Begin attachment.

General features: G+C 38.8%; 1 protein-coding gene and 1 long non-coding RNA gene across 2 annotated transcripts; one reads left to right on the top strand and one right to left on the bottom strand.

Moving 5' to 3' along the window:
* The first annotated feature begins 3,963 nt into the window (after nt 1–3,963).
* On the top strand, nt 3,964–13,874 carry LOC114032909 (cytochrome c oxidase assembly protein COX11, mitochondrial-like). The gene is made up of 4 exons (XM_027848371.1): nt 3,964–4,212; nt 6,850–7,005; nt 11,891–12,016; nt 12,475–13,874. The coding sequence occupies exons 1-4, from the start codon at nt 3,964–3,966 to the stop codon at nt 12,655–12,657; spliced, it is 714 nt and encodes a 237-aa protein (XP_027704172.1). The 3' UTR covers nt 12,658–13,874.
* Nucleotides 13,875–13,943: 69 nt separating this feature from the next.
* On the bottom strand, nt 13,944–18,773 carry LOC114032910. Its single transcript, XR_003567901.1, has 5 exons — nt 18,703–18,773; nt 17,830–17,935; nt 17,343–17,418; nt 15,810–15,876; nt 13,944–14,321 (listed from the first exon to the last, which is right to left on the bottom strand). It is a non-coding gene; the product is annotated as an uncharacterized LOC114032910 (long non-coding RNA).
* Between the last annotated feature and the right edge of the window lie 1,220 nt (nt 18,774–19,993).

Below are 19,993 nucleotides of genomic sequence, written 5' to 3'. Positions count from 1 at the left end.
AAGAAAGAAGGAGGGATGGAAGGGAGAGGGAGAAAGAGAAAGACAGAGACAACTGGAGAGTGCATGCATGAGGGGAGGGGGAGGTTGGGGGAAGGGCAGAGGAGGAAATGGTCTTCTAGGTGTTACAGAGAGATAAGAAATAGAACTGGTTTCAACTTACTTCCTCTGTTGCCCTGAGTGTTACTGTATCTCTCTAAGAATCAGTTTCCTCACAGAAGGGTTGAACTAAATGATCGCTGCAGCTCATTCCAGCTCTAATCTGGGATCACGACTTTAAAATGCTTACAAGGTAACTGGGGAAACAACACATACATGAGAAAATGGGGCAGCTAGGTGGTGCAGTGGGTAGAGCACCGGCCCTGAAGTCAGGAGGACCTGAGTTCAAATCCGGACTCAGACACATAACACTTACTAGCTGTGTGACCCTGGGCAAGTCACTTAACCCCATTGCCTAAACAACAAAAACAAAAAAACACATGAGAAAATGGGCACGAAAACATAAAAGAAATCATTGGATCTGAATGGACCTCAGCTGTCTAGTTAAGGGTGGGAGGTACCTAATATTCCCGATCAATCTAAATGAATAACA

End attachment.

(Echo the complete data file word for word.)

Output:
General features: G+C 38.8%; 1 protein-coding gene and 1 long non-coding RNA gene across 2 annotated transcripts; one reads left to right on the top strand and one right to left on the bottom strand.

Moving 5' to 3' along the window:
* The first annotated feature begins 3,963 nt into the window (after nt 1–3,963).
* On the top strand, nt 3,964–13,874 carry LOC114032909 (cytochrome c oxidase assembly protein COX11, mitochondrial-like). The gene is made up of 4 exons (XM_027848371.1): nt 3,964–4,212; nt 6,850–7,005; nt 11,891–12,016; nt 12,475–13,874. The coding sequence occupies exons 1-4, from the start codon at nt 3,964–3,966 to the stop codon at nt 12,655–12,657; spliced, it is 714 nt and encodes a 237-aa protein (XP_027704172.1). The 3' UTR covers nt 12,658–13,874.
* Nucleotides 13,875–13,943: 69 nt separating this feature from the next.
* On the bottom strand, nt 13,944–18,773 carry LOC114032910. Its single transcript, XR_003567901.1, has 5 exons — nt 18,703–18,773; nt 17,830–17,935; nt 17,343–17,418; nt 15,810–15,876; nt 13,944–14,321 (listed from the first exon to the last, which is right to left on the bottom strand). It is a non-coding gene; the product is annotated as an uncharacterized LOC114032910 (long non-coding RNA).
* Between the last annotated feature and the right edge of the window lie 1,220 nt (nt 18,774–19,993).

Below are 19,993 nucleotides of genomic sequence, written 5' to 3'. Positions count from 1 at the left end.
AAGAAAGAAGGAGGGATGGAAGGGAGAGGGAGAAAGAGAAAGACAGAGACAACTGGAGAGTGCATGCATGAGGGGAGGGGGAGGTTGGGGGAAGGGCAGAGGAGGAAATGGTCTTCTAGGTGTTACAGAGAGATAAGAAATAGAACTGGTTTCAACTTACTTCCTCTGTTGCCCTGAGTGTTACTGTATCTCTCTAAGAATCAGTTTCCTCACAGAAGGGTTGAACTAAATGATCGCTGCAGCTCATTCCAGCTCTAATCTGGGATCACGACTTTAAAATGCTTACAAGGTAACTGGGGAAACAACACATACATGAGAAAATGGGGCAGCTAGGTGGTGCAGTGGGTAGAGCACCGGCCCTGAAGTCAGGAGGACCTGAGTTCAAATCCGGACTCAGACACATAACACTTACTAGCTGTGTGACCCTGGGCAAGTCACTTAACCCCATTGCCTAAACAACAAAAACAAAAAAACACATGAGAAAATGGGCACGAAAACATAAAAGAAATCATTGGATCTGAATGGACCTCAGCTGTCTAGTTAAGGGTGGGAGGTACCTAATATTCCCGATCAATCTAAATGAATAACA